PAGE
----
AS: On that note, you’ve spoken before about the challenges faced by Black artists in the music industry—like how even in the R&B space, young white artists often overshadow Black artists. Do you feel that the industry itself has adequatley responded to this systemic inequity and racism?
MG: I don’t know if it’s “racism,” you know? I know a lot of record executives, and I don’t know if their decisions are always based… well, I guess that is racism, if you look at it that way. We’re just in a business of catering to what people respond to. So, if you have a 17-year-old white artist, it’s gonna be an easier sell than a 50-year-old Black lady. In terms of going out to fans and promoting it, it’s just easier for them.
I remember when Eminem came along—he was the “white guy who could rap” and it went bananas. That’s just the world we live in. I don’t know if I’d accuse everyone out there of racism because of that. But, I do think that at the end of the day, the beauty of music is that the audiences don’t care. If Elton John was a purple dude with orange hair, but he still sang those songs like “Tiny Dancer,” would that keep you from wanting to listen to it? You know what I mean? So, it’s hard to call racism in music, but there are things that go over a little bit easier than others.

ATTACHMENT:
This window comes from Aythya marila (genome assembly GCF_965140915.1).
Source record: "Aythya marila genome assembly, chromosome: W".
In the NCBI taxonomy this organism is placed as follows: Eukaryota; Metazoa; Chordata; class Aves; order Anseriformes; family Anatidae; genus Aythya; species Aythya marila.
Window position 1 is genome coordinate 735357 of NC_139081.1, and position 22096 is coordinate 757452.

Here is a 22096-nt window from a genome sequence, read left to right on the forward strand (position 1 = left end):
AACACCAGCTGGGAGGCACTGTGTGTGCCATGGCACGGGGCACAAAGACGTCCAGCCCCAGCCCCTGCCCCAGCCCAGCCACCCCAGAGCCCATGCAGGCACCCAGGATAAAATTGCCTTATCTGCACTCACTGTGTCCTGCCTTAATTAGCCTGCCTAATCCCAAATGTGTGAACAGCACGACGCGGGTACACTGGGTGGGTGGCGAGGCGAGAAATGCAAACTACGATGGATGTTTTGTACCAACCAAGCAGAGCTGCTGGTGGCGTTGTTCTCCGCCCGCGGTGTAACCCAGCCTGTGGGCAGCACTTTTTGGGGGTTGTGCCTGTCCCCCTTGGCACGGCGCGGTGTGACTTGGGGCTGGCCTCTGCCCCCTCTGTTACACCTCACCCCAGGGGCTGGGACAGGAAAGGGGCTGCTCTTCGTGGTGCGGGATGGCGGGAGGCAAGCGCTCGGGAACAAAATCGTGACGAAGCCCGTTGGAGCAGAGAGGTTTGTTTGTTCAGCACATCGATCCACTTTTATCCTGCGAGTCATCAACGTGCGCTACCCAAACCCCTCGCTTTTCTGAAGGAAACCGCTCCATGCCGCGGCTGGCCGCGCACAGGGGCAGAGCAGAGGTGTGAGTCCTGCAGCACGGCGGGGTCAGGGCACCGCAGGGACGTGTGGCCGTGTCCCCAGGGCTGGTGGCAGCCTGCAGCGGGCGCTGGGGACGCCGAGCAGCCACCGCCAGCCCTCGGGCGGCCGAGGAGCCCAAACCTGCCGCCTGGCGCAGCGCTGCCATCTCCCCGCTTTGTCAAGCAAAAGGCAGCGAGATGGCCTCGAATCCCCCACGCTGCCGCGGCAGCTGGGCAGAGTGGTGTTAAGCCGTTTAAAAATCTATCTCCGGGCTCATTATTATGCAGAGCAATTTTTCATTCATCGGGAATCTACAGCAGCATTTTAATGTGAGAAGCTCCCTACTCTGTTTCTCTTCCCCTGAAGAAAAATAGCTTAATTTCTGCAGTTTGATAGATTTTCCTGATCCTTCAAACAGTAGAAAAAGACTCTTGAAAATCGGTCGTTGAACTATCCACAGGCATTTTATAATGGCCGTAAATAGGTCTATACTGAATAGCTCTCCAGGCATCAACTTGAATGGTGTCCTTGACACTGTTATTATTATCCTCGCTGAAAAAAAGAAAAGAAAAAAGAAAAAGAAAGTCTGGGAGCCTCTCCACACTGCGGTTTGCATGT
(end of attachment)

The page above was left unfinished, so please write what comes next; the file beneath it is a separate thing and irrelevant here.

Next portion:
AS: Tell us about your new single “Thinking Of You”—this is your first release with The California Jet Club?
MG: “Thinking Of You” is from a new thing—it’s Macy Gray and The California Jet Club. That’s the band that I’ve been touring with for a few years, so we decided to make it official and make it a whole thing. Last July, we started working in the studio and “Thinking Of You” was one of the first songs that we finished all the way. My drummer was playing his acoustic and hitting the kick at the same time and it just popped into my head. We wrote it that day. I don’t know—it’s about how, in the middle of all this, “You’re the one I think about the most.” That was the message.